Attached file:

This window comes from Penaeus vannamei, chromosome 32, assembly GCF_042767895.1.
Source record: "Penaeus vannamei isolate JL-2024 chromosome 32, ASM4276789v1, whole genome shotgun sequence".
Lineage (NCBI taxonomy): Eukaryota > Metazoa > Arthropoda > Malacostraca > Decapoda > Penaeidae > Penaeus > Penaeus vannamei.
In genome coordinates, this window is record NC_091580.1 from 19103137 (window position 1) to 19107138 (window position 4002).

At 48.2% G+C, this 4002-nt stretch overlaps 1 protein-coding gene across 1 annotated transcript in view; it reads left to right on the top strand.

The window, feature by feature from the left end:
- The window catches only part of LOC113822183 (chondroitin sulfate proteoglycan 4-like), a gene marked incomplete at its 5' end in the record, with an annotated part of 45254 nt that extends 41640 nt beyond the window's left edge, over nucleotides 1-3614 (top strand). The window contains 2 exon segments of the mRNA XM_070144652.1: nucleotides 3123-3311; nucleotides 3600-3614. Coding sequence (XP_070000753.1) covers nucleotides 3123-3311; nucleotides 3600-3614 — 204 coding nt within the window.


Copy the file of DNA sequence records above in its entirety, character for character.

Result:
This window comes from Penaeus vannamei, chromosome 32, assembly GCF_042767895.1.
Source record: "Penaeus vannamei isolate JL-2024 chromosome 32, ASM4276789v1, whole genome shotgun sequence".
Lineage (NCBI taxonomy): Eukaryota > Metazoa > Arthropoda > Malacostraca > Decapoda > Penaeidae > Penaeus > Penaeus vannamei.
In genome coordinates, this window is record NC_091580.1 from 19103137 (window position 1) to 19107138 (window position 4002).

At 48.2% G+C, this 4002-nt stretch overlaps 1 protein-coding gene across 1 annotated transcript in view; it reads left to right on the top strand.

The window, feature by feature from the left end:
- The window catches only part of LOC113822183 (chondroitin sulfate proteoglycan 4-like), a gene marked incomplete at its 5' end in the record, with an annotated part of 45254 nt that extends 41640 nt beyond the window's left edge, over nucleotides 1-3614 (top strand). The window contains 2 exon segments of the mRNA XM_070144652.1: nucleotides 3123-3311; nucleotides 3600-3614. Coding sequence (XP_070000753.1) covers nucleotides 3123-3311; nucleotides 3600-3614 — 204 coding nt within the window.